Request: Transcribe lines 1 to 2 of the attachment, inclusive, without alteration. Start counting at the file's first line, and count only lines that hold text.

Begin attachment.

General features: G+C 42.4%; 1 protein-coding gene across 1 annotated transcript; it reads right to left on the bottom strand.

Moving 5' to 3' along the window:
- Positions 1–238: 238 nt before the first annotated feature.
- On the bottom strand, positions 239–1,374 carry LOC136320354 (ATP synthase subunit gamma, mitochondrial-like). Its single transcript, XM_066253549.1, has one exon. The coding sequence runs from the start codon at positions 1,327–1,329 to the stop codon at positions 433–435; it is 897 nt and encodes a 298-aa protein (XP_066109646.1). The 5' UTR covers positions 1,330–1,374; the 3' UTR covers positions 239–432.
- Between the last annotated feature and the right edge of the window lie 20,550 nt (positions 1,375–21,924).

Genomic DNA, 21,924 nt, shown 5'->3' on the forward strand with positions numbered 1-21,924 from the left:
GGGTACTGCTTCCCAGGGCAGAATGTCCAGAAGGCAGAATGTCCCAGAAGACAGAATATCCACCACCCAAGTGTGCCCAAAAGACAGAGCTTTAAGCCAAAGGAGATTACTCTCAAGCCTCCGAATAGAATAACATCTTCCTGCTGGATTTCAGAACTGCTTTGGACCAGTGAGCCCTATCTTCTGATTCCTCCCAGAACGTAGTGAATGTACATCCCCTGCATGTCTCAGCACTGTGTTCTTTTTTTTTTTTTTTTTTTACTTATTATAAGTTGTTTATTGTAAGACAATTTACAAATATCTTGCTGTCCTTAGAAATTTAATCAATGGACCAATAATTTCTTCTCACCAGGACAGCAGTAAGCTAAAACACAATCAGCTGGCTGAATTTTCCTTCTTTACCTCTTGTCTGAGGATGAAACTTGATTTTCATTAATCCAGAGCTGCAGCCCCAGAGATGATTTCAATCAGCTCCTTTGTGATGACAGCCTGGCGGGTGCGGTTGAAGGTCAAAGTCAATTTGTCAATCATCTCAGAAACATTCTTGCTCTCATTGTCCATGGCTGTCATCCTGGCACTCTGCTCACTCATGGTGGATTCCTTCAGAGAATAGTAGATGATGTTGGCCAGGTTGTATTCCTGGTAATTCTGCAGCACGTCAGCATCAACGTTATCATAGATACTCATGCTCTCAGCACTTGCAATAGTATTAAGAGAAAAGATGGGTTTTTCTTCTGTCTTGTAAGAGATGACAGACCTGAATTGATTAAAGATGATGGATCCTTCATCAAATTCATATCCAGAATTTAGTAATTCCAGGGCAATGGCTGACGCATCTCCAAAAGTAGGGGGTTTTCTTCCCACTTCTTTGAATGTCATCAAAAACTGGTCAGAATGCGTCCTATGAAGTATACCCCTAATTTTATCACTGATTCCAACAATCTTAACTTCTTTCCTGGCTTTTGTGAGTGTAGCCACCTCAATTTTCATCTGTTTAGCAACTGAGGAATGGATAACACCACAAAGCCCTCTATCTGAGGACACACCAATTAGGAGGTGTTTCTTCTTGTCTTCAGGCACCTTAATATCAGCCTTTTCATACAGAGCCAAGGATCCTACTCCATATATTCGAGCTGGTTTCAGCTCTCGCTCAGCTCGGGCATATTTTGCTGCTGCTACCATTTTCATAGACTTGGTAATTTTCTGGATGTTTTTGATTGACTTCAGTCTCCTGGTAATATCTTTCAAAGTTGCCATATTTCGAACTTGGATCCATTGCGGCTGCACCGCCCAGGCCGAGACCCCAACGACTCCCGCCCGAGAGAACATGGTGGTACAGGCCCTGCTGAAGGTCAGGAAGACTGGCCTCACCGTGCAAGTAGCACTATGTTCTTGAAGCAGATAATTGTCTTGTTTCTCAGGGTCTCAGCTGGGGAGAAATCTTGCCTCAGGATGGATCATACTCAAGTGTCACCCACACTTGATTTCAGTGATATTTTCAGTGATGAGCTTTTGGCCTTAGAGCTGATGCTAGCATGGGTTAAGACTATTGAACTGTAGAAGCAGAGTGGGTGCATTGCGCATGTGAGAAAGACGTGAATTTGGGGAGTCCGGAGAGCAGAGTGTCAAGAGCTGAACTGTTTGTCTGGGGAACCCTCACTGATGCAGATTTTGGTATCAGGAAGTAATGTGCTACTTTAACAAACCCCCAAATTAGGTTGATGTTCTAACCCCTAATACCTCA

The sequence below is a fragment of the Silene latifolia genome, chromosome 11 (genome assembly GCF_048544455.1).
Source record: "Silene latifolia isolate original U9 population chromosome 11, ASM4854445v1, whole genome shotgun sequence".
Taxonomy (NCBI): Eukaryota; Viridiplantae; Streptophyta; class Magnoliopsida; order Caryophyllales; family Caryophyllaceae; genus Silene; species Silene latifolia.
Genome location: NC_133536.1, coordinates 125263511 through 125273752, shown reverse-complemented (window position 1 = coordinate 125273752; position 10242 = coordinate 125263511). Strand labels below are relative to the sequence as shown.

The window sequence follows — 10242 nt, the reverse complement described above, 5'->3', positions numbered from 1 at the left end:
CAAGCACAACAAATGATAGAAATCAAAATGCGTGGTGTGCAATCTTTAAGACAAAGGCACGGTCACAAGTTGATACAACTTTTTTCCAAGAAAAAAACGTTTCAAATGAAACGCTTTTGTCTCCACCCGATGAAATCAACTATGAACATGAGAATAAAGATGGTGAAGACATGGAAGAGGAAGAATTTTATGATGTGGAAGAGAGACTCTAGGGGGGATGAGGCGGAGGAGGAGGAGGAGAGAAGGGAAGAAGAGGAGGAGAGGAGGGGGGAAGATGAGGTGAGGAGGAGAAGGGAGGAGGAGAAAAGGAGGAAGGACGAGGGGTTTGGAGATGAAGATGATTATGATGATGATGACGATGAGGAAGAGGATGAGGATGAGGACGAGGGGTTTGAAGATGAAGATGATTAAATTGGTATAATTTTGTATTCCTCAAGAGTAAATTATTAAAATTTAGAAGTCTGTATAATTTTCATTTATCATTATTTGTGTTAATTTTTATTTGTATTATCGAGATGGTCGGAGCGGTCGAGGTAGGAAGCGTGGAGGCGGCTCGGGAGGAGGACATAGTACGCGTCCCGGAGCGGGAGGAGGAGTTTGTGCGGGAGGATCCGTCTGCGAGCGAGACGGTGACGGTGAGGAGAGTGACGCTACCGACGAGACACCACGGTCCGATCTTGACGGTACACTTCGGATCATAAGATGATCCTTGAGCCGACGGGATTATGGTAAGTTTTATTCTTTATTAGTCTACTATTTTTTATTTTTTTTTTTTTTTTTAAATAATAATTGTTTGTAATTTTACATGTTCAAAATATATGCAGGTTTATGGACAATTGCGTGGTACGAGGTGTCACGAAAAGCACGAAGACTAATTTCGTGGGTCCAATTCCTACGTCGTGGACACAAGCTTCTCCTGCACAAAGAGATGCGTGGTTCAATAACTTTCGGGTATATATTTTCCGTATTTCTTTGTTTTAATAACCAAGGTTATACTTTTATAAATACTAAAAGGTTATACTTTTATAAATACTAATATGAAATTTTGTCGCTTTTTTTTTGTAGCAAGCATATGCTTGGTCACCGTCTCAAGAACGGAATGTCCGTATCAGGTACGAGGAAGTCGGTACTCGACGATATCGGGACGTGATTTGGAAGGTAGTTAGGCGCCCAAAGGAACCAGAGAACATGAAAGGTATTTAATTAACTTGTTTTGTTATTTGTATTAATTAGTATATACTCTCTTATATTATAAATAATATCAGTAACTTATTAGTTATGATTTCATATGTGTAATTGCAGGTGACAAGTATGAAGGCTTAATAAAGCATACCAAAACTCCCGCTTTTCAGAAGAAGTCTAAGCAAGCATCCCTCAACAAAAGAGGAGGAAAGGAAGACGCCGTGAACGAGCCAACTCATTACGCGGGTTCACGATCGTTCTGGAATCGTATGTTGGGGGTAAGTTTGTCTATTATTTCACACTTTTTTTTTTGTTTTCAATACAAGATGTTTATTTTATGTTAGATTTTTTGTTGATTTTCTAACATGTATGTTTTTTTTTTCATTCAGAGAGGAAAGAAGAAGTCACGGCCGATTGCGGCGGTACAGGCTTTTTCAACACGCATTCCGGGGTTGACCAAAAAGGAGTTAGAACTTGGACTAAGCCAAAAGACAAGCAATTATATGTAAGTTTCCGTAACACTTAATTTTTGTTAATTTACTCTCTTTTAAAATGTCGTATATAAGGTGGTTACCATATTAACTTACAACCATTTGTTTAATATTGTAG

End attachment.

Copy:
General features: G+C 42.4%; 1 protein-coding gene across 1 annotated transcript; it reads right to left on the bottom strand.

Moving 5' to 3' along the window: